Making the decision to move to the Netherlands for the first time can be exciting, however there are many practical steps to take care of when you prepare for your relocation. One of the most significant ones is finding a house or apartment that you can call home during your stay here. You will need to have a residential address to register at once you start living in the Leiden region, so that you can receive your BSN (Citizen Service Number), open up a bank account, and take out health insurance.
So, for internationals, finding housing (that allows you to register at the address) is an especially necessary part of the process of settling into the Netherlands. If you aren't able to find your own place immediately, it is still possible to sometimes register temporarily at another address for BSN registration purposes. You can learn more about this on our Registering at Your Employer's Address page.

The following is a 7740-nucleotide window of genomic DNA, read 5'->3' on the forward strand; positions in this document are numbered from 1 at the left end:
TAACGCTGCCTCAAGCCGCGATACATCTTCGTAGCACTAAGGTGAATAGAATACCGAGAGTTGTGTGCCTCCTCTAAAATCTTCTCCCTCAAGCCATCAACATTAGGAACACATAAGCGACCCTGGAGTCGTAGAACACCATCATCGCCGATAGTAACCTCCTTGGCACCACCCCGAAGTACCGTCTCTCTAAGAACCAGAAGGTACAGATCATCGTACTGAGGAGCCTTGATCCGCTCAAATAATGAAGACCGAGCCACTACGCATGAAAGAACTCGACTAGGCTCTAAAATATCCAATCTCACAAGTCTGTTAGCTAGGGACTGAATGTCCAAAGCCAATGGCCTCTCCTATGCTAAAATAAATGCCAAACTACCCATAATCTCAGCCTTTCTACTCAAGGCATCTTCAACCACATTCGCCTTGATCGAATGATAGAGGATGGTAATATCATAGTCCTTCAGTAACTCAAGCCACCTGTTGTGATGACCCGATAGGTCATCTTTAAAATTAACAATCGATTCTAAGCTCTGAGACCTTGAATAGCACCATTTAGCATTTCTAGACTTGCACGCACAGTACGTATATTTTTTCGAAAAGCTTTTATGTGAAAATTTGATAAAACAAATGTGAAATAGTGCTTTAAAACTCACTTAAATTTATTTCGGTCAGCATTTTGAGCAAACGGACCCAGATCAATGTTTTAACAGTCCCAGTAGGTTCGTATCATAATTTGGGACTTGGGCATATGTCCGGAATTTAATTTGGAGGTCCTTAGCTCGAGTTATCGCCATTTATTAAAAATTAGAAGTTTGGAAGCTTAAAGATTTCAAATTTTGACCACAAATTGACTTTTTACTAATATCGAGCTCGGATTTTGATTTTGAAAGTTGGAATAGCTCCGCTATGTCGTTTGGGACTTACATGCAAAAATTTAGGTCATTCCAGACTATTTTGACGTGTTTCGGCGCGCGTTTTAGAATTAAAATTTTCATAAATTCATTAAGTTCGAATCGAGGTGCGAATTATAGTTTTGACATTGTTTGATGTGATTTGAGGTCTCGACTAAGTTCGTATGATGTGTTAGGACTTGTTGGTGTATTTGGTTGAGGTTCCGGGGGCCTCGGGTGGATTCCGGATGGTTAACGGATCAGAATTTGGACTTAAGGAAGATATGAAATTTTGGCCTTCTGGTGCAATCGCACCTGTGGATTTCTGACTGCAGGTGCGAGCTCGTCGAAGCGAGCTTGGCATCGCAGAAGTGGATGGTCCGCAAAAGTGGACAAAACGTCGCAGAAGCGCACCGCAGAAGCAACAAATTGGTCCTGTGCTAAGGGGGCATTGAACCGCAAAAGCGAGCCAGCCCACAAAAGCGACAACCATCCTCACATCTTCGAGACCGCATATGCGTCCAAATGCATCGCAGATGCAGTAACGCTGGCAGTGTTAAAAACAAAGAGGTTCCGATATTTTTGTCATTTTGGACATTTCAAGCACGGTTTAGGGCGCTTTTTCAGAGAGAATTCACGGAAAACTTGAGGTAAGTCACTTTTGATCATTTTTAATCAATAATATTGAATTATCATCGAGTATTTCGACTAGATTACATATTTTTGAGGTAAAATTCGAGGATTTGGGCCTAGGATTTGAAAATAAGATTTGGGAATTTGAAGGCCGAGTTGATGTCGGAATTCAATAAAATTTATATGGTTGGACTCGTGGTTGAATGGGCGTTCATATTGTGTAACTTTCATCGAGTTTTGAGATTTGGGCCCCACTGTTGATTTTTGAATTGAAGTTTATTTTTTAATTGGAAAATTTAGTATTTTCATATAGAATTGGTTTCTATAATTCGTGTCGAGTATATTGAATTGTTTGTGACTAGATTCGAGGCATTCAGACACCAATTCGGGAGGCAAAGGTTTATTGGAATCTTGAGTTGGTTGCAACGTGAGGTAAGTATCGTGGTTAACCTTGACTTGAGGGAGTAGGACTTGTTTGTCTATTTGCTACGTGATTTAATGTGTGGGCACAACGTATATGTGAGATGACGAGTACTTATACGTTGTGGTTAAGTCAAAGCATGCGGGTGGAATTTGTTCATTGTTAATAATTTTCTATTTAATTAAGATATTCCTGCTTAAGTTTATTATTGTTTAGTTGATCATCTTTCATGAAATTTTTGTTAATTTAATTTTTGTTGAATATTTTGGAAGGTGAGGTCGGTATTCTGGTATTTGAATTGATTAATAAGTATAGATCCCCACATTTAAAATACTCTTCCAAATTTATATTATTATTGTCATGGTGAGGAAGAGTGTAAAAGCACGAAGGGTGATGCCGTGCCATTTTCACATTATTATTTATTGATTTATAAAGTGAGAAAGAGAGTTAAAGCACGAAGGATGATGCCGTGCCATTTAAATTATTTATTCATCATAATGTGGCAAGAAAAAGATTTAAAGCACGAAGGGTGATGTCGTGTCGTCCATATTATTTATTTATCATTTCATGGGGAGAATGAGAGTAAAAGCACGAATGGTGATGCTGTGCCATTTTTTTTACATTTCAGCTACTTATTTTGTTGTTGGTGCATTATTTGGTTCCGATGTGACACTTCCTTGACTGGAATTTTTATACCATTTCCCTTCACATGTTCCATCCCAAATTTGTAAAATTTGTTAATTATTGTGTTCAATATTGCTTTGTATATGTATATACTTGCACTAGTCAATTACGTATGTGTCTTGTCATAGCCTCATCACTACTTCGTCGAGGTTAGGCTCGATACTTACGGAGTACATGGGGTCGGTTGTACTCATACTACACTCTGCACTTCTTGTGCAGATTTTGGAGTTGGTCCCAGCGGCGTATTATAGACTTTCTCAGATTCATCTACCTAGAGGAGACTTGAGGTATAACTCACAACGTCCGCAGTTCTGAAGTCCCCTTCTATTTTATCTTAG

Even for locals, house hunting can be a challenge, but there are definitely some tips and tricks to keep in mind that can hopefully increase your chances at success. Take a look below for some of our suggestions!
Use a Real Estate Agent
Although using housing websites, such as Funda, Pararius, and Kamernet, are good places to begin your search, getting in touch with a real estate agent can greatly increase your chances of finding suitable housing. Housing websites offer a broad overview of the different houses and apartments currently on the rental market, but they may not always be up to date (sometimes people forget to update or remove listings).